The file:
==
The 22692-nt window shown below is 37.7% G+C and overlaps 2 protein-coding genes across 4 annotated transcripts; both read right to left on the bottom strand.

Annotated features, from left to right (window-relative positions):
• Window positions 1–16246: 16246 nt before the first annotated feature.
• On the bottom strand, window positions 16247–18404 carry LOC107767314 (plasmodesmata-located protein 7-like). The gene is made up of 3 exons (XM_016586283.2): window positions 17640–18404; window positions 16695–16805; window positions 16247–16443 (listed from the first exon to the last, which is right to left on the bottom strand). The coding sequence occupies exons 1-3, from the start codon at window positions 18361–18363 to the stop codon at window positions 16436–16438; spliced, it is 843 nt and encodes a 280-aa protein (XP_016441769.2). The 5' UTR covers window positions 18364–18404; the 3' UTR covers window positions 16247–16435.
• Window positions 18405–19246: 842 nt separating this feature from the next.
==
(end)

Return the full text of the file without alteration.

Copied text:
The 22692-nt window shown below is 37.7% G+C and overlaps 2 protein-coding genes across 4 annotated transcripts; both read right to left on the bottom strand.

Annotated features, from left to right (window-relative positions):
• Window positions 1–16246: 16246 nt before the first annotated feature.
• On the bottom strand, window positions 16247–18404 carry LOC107767314 (plasmodesmata-located protein 7-like). The gene is made up of 3 exons (XM_016586283.2): window positions 17640–18404; window positions 16695–16805; window positions 16247–16443 (listed from the first exon to the last, which is right to left on the bottom strand). The coding sequence occupies exons 1-3, from the start codon at window positions 18361–18363 to the stop codon at window positions 16436–16438; spliced, it is 843 nt and encodes a 280-aa protein (XP_016441769.2). The 5' UTR covers window positions 18364–18404; the 3' UTR covers window positions 16247–16435.
• Window positions 18405–19246: 842 nt separating this feature from the next.